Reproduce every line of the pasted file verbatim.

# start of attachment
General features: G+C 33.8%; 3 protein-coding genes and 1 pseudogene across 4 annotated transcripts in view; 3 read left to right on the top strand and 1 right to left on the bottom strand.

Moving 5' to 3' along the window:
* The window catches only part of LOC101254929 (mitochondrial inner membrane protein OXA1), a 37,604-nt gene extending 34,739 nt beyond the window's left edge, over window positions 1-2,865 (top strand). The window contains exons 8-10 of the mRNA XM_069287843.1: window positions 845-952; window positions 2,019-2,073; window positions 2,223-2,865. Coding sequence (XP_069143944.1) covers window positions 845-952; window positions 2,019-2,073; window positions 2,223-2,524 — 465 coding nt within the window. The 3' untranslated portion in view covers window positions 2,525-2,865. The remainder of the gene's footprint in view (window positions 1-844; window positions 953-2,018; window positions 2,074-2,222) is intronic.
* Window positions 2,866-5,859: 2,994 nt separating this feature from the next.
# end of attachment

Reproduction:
General features: G+C 33.8%; 3 protein-coding genes and 1 pseudogene across 4 annotated transcripts in view; 3 read left to right on the top strand and 1 right to left on the bottom strand.

Moving 5' to 3' along the window:
* The window catches only part of LOC101254929 (mitochondrial inner membrane protein OXA1), a 37,604-nt gene extending 34,739 nt beyond the window's left edge, over window positions 1-2,865 (top strand). The window contains exons 8-10 of the mRNA XM_069287843.1: window positions 845-952; window positions 2,019-2,073; window positions 2,223-2,865. Coding sequence (XP_069143944.1) covers window positions 845-952; window positions 2,019-2,073; window positions 2,223-2,524 — 465 coding nt within the window. The 3' untranslated portion in view covers window positions 2,525-2,865. The remainder of the gene's footprint in view (window positions 1-844; window positions 953-2,018; window positions 2,074-2,222) is intronic.
* Window positions 2,866-5,859: 2,994 nt separating this feature from the next.